Annual Conf Recap: “The Future of Storytelling:” Challenges and Opportunities for Economic Development in the Digital Age

From left to right: Sam Shoge, Economic Development Coordinator, Talbot County Economic Development & Tourism (moderator); Anne Balduzzi, Director, Advisory Services, TEDCO; Katie Stover, Vice President, High Rock Studios; Andy Levine, Chairman, Development Counsellors International

 

They say you save the best for last, and the final MEDA conference panel certainly did not disappoint.  “The Future of Storytelling” featured an engaging conversation about how rapid advancements in technology is changing the game in economic development, and how communities can leverage different tools to attract investment.  

Anne led off with a discussion about artificial intelligence (the capability of a machine to imitate intelligent human behavior) and how AI has come so far due to the flow of data that helps machines recognize patterns.  She asserted that the emergence of predictive analytics will ultimately lead to more innovation, growth, and disruption than the Industrial Revolution, electricity, and the internet combined.  As this disruption occurs, there are are a number of implications – more jobs will become automated while new types of jobs that don’t yet exist will emerge.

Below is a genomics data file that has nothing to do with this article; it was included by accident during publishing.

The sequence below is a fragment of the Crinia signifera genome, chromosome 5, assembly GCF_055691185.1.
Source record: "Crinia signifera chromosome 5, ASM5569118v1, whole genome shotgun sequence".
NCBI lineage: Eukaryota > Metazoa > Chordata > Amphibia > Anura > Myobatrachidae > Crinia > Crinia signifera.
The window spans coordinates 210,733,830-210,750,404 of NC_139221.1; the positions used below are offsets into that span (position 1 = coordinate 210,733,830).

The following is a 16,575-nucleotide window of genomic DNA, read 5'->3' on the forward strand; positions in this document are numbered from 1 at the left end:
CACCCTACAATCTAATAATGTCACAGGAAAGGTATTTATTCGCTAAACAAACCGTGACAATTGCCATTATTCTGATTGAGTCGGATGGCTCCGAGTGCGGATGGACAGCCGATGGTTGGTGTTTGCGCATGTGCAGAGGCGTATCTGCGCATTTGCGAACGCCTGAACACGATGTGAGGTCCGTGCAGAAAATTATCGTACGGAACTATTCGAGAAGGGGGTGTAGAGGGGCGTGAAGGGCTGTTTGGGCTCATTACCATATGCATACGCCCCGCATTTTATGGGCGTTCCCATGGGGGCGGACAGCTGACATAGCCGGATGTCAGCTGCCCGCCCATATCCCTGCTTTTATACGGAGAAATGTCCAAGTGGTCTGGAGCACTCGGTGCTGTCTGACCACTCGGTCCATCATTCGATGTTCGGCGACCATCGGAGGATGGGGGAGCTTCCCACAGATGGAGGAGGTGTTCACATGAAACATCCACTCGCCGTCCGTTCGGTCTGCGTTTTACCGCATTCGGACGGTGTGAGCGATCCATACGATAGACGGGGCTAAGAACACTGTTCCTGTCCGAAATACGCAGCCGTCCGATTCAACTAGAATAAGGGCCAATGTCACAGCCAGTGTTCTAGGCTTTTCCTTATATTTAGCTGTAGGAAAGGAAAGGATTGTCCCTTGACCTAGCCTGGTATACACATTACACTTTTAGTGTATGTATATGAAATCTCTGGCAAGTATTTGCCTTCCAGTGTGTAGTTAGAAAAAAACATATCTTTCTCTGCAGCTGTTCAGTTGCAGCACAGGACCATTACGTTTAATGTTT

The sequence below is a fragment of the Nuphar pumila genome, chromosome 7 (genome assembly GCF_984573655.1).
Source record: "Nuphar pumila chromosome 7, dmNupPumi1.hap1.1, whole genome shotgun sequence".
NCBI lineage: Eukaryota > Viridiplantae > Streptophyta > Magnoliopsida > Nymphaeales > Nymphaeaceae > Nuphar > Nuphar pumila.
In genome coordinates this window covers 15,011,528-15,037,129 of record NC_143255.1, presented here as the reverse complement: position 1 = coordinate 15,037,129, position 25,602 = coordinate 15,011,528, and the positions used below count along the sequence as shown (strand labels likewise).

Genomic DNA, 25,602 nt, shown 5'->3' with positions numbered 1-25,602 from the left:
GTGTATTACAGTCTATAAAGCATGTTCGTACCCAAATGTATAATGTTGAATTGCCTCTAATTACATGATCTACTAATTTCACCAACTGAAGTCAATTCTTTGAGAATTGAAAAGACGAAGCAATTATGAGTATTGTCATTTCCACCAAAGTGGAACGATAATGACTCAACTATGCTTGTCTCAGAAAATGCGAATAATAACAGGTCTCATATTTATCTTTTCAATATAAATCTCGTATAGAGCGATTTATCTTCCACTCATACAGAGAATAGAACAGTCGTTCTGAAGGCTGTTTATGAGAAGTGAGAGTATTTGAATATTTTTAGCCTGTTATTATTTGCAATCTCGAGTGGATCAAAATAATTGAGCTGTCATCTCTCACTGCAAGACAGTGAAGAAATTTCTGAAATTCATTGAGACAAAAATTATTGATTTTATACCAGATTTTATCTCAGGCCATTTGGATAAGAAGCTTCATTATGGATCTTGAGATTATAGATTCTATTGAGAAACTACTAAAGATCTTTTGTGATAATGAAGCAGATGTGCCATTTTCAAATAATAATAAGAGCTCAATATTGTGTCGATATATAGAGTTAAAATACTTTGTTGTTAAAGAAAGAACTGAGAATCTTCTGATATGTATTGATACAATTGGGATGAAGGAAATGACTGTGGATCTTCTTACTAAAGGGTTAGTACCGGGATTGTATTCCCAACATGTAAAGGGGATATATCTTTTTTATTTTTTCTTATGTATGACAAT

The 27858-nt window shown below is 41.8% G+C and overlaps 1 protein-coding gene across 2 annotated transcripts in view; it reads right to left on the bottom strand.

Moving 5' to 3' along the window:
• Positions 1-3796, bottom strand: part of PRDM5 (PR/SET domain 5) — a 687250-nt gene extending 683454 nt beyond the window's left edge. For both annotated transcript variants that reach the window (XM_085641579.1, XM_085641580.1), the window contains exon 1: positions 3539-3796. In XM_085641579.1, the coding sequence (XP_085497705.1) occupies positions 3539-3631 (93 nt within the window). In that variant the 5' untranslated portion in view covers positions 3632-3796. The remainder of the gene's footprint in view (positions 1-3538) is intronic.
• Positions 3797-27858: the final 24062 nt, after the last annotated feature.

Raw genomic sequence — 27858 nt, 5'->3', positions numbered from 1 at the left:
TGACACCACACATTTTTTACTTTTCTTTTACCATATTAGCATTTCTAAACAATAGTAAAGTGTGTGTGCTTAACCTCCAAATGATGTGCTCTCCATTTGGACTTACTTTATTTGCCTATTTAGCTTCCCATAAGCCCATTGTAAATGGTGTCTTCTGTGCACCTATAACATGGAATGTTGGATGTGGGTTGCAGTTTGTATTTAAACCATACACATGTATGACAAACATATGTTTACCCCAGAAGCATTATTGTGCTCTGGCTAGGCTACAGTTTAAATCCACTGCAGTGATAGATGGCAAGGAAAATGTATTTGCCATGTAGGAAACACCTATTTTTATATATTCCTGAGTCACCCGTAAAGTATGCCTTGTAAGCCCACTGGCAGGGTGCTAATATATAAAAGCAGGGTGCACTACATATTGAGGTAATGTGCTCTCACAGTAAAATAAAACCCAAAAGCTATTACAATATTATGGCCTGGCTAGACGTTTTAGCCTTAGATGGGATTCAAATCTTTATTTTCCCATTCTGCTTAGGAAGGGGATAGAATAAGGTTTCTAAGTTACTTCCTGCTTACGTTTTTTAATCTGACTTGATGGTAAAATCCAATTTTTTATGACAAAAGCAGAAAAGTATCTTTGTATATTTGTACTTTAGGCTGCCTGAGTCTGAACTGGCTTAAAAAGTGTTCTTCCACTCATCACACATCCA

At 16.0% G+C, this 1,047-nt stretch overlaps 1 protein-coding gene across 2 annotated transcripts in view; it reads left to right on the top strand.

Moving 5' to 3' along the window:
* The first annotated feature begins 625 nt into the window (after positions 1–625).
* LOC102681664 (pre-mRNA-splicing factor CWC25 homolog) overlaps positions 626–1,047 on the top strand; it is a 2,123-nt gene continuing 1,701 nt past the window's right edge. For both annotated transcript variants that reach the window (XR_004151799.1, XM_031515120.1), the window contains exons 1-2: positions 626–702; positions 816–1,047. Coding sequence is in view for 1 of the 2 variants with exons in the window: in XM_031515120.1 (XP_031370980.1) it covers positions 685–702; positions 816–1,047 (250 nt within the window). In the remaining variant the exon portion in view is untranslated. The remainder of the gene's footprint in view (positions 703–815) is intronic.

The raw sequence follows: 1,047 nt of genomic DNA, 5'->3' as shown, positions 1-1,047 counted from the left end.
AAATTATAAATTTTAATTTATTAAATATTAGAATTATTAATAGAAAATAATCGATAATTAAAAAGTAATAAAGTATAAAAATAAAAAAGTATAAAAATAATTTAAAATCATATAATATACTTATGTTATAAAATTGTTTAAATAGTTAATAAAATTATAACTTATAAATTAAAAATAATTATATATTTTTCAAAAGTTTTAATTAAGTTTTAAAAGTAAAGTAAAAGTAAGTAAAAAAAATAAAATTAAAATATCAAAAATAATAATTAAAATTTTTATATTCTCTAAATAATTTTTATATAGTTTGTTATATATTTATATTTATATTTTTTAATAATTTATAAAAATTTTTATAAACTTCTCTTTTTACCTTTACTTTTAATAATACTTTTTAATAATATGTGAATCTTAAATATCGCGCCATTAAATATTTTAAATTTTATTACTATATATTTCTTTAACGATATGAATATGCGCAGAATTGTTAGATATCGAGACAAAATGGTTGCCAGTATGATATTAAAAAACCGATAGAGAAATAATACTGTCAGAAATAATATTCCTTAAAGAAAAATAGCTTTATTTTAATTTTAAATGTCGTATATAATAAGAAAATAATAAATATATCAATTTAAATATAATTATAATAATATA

Katie’s presentation dug deeper into one particular area of technology – virtual reality. Through VR, communities can show more and more digital, vivid content on a platform that can be accessed remotely.  From 360 degree video to interactive video content, VR can help prospects better visualize opportunities and can provide an outlet that supplements, or even surpasses, traditional two-dimensional media.

Andy explained how the emergence of the data analytics and technology Anne and Katie talked about have implications for economic developers, particularly when it comes to site selection.  The emergence of virtual site tours can allow companies to arrive at shortlists early in the process and facilitate site conceptualization, and the increased use of predictive analytics help measure impacts on traffic and the built environment.  Andy also discussed how economic development organizations can leverage technological shifts by creating “websites of the future” that provide better service to the user and more information to the organization.  To increase their success, organizations can focus on building their sites as lead generation engines, sharing customized content based on the geographic location of the website visitor, and shifting their marketing towards targeted talent attraction.

Taking all these pieces together, it is clear that advances in technology present a tremendous opportunity for economic development organizations to tell their stories.  From targeted advertising and creative branding to predictive analytics and site selection, the new wave of technology that is emerging is making data and creative content exponentially more accessible, and elevating expectations about what platforms EDOs should be using.  Such progress offers communities both the challenge and opportunity not only to use these tools to tell their stories, but also to determine whether new chapters need to be written to remain competitive.